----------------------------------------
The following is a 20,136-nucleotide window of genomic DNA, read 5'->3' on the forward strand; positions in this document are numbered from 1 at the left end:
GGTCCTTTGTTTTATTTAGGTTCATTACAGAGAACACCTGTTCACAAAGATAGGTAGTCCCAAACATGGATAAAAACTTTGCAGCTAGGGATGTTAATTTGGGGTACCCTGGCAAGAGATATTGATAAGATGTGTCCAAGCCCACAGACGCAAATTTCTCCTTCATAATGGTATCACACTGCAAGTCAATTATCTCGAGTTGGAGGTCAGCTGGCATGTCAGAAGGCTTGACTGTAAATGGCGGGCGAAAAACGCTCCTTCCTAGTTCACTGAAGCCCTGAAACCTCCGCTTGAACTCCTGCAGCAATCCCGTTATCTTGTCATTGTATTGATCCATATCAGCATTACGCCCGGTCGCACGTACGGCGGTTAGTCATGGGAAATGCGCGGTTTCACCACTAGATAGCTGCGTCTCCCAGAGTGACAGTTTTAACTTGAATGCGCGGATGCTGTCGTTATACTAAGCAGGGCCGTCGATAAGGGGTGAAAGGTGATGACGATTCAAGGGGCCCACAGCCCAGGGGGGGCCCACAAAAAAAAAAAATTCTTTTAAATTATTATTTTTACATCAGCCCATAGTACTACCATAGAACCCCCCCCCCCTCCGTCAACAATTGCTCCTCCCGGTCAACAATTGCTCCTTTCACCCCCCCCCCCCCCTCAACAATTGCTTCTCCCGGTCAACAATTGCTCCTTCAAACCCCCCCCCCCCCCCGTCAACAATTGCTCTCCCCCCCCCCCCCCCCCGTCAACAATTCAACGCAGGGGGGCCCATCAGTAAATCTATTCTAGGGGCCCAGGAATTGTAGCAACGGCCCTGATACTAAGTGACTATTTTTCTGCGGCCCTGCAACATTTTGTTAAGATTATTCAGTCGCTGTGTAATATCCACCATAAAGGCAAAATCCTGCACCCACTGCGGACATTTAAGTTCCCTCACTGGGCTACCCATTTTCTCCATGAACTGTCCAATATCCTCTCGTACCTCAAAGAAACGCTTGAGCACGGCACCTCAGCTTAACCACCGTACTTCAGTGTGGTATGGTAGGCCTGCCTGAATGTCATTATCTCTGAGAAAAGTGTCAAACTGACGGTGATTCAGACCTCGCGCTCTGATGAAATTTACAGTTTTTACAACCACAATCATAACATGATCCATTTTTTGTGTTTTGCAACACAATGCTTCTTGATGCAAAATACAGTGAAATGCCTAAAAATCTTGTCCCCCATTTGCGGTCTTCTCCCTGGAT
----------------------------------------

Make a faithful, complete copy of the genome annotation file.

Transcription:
The following is a 20,136-nucleotide window of genomic DNA, read 5'->3' on the forward strand; positions in this document are numbered from 1 at the left end:
GGTCCTTTGTTTTATTTAGGTTCATTACAGAGAACACCTGTTCACAAAGATAGGTAGTCCCAAACATGGATAAAAACTTTGCAGCTAGGGATGTTAATTTGGGGTACCCTGGCAAGAGATATTGATAAGATGTGTCCAAGCCCACAGACGCAAATTTCTCCTTCATAATGGTATCACACTGCAAGTCAATTATCTCGAGTTGGAGGTCAGCTGGCATGTCAGAAGGCTTGACTGTAAATGGCGGGCGAAAAACGCTCCTTCCTAGTTCACTGAAGCCCTGAAACCTCCGCTTGAACTCCTGCAGCAATCCCGTTATCTTGTCATTGTATTGATCCATATCAGCATTACGCCCGGTCGCACGTACGGCGGTTAGTCATGGGAAATGCGCGGTTTCACCACTAGATAGCTGCGTCTCCCAGAGTGACAGTTTTAACTTGAATGCGCGGATGCTGTCGTTATACTAAGCAGGGCCGTCGATAAGGGGTGAAAGGTGATGACGATTCAAGGGGCCCACAGCCCAGGGGGGGCCCACAAAAAAAAAAAATTCTTTTAAATTATTATTTTTACATCAGCCCATAGTACTACCATAGAACCCCCCCCCCCTCCGTCAACAATTGCTCCTCCCGGTCAACAATTGCTCCTTTCACCCCCCCCCCCCCCTCAACAATTGCTTCTCCCGGTCAACAATTGCTCCTTCAAACCCCCCCCCCCCCCCGTCAACAATTGCTCTCCCCCCCCCCCCCCCCCGTCAACAATTCAACGCAGGGGGGCCCATCAGTAAATCTATTCTAGGGGCCCAGGAATTGTAGCAACGGCCCTGATACTAAGTGACTATTTTTCTGCGGCCCTGCAACATTTTGTTAAGATTATTCAGTCGCTGTGTAATATCCACCATAAAGGCAAAATCCTGCACCCACTGCGGACATTTAAGTTCCCTCACTGGGCTACCCATTTTCTCCATGAACTGTCCAATATCCTCTCGTACCTCAAAGAAACGCTTGAGCACGGCACCTCAGCTTAACCACCGTACTTCAGTGTGGTATGGTAGGCCTGCCTGAATGTCATTATCTCTGAGAAAAGTGTCAAACTGACGGTGATTCAGACCTCGCGCTCTGATGAAATTTACAGTTTTTACAACCACAATCATAACATGATCCATTTTTTGTGTTTTGCAACACAATGCTTCTTGATGCAAAATACAGTGAAATGCCTAAAAATCTTGTCCCCCATTTGCGGTCTTCTCCCTGGAT